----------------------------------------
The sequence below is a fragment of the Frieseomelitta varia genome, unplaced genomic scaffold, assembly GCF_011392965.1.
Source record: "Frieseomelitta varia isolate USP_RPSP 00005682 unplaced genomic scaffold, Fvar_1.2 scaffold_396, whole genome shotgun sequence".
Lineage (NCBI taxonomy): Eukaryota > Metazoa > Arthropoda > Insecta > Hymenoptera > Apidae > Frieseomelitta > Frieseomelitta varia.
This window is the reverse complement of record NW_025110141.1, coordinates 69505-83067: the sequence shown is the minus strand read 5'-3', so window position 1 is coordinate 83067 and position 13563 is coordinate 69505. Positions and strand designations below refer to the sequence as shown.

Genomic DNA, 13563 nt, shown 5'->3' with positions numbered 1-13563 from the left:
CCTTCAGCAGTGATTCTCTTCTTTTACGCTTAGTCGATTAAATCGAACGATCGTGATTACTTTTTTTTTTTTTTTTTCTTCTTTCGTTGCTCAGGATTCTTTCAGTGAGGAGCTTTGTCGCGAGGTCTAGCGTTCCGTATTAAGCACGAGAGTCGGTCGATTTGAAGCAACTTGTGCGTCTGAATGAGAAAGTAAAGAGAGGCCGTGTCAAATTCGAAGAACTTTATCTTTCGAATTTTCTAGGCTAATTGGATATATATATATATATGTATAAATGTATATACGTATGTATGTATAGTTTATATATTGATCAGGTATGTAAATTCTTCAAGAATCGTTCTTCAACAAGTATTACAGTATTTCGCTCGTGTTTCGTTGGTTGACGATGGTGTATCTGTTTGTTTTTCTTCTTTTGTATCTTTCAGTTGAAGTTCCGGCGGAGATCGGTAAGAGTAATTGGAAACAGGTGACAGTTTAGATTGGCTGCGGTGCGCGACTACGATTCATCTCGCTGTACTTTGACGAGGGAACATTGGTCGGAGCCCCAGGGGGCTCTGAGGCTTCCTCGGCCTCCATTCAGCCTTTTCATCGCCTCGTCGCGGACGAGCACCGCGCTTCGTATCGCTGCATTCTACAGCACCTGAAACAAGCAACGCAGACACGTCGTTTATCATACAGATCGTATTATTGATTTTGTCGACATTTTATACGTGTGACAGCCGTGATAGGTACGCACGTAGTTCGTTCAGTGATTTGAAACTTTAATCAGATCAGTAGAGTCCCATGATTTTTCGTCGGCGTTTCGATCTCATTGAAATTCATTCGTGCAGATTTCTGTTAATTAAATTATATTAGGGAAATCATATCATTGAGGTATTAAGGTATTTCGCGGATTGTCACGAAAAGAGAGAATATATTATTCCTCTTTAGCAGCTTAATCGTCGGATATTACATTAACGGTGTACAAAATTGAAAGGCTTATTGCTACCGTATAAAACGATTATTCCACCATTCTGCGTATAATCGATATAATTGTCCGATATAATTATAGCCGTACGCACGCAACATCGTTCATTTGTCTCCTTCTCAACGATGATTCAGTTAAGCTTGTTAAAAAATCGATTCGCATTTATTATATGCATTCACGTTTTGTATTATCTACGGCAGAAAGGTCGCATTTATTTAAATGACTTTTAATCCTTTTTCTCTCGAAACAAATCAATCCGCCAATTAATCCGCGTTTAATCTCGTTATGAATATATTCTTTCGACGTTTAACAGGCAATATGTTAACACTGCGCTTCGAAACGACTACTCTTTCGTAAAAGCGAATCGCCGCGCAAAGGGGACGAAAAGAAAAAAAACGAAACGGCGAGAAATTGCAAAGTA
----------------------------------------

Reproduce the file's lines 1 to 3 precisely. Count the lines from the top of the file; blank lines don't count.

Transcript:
The sequence below is a fragment of the Frieseomelitta varia genome, unplaced genomic scaffold, assembly GCF_011392965.1.
Source record: "Frieseomelitta varia isolate USP_RPSP 00005682 unplaced genomic scaffold, Fvar_1.2 scaffold_396, whole genome shotgun sequence".
Lineage (NCBI taxonomy): Eukaryota > Metazoa > Arthropoda > Insecta > Hymenoptera > Apidae > Frieseomelitta > Frieseomelitta varia.